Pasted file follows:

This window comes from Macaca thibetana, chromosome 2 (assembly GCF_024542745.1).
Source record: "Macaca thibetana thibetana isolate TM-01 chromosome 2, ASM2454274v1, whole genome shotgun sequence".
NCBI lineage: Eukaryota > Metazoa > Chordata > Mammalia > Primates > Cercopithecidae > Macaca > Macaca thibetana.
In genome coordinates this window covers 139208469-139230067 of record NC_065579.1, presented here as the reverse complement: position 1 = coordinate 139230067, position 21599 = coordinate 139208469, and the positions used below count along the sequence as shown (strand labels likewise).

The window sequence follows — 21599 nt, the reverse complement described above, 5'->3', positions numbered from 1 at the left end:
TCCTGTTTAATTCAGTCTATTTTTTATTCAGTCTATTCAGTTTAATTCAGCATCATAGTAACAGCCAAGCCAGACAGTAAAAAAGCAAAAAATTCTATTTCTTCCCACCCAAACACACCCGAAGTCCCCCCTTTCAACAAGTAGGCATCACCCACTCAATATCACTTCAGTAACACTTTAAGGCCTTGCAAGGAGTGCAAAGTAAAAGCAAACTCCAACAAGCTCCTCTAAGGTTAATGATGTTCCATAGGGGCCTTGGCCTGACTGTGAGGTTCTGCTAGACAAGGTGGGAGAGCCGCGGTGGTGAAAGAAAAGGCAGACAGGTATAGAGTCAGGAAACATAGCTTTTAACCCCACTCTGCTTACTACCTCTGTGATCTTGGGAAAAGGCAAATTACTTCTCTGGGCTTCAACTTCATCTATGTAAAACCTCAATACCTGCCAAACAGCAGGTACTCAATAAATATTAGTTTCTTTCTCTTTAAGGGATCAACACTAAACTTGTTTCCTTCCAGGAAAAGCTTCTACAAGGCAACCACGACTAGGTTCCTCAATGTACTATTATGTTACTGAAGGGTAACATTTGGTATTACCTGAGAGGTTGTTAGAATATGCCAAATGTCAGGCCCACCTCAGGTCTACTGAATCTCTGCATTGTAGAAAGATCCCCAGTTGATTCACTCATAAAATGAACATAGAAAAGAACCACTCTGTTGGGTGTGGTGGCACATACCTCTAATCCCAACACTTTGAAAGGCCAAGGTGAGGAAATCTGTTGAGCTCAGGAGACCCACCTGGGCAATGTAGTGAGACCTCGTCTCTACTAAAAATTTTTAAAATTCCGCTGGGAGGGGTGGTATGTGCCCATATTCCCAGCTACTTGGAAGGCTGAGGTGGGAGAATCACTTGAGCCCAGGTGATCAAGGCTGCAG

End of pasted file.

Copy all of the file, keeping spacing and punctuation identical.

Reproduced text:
This window comes from Macaca thibetana, chromosome 2 (assembly GCF_024542745.1).
Source record: "Macaca thibetana thibetana isolate TM-01 chromosome 2, ASM2454274v1, whole genome shotgun sequence".
NCBI lineage: Eukaryota > Metazoa > Chordata > Mammalia > Primates > Cercopithecidae > Macaca > Macaca thibetana.
In genome coordinates this window covers 139208469-139230067 of record NC_065579.1, presented here as the reverse complement: position 1 = coordinate 139230067, position 21599 = coordinate 139208469, and the positions used below count along the sequence as shown (strand labels likewise).

The window sequence follows — 21599 nt, the reverse complement described above, 5'->3', positions numbered from 1 at the left end:
TCCTGTTTAATTCAGTCTATTTTTTATTCAGTCTATTCAGTTTAATTCAGCATCATAGTAACAGCCAAGCCAGACAGTAAAAAAGCAAAAAATTCTATTTCTTCCCACCCAAACACACCCGAAGTCCCCCCTTTCAACAAGTAGGCATCACCCACTCAATATCACTTCAGTAACACTTTAAGGCCTTGCAAGGAGTGCAAAGTAAAAGCAAACTCCAACAAGCTCCTCTAAGGTTAATGATGTTCCATAGGGGCCTTGGCCTGACTGTGAGGTTCTGCTAGACAAGGTGGGAGAGCCGCGGTGGTGAAAGAAAAGGCAGACAGGTATAGAGTCAGGAAACATAGCTTTTAACCCCACTCTGCTTACTACCTCTGTGATCTTGGGAAAAGGCAAATTACTTCTCTGGGCTTCAACTTCATCTATGTAAAACCTCAATACCTGCCAAACAGCAGGTACTCAATAAATATTAGTTTCTTTCTCTTTAAGGGATCAACACTAAACTTGTTTCCTTCCAGGAAAAGCTTCTACAAGGCAACCACGACTAGGTTCCTCAATGTACTATTATGTTACTGAAGGGTAACATTTGGTATTACCTGAGAGGTTGTTAGAATATGCCAAATGTCAGGCCCACCTCAGGTCTACTGAATCTCTGCATTGTAGAAAGATCCCCAGTTGATTCACTCATAAAATGAACATAGAAAAGAACCACTCTGTTGGGTGTGGTGGCACATACCTCTAATCCCAACACTTTGAAAGGCCAAGGTGAGGAAATCTGTTGAGCTCAGGAGACCCACCTGGGCAATGTAGTGAGACCTCGTCTCTACTAAAAATTTTTAAAATTCCGCTGGGAGGGGTGGTATGTGCCCATATTCCCAGCTACTTGGAAGGCTGAGGTGGGAGAATCACTTGAGCCCAGGTGATCAAGGCTGCAG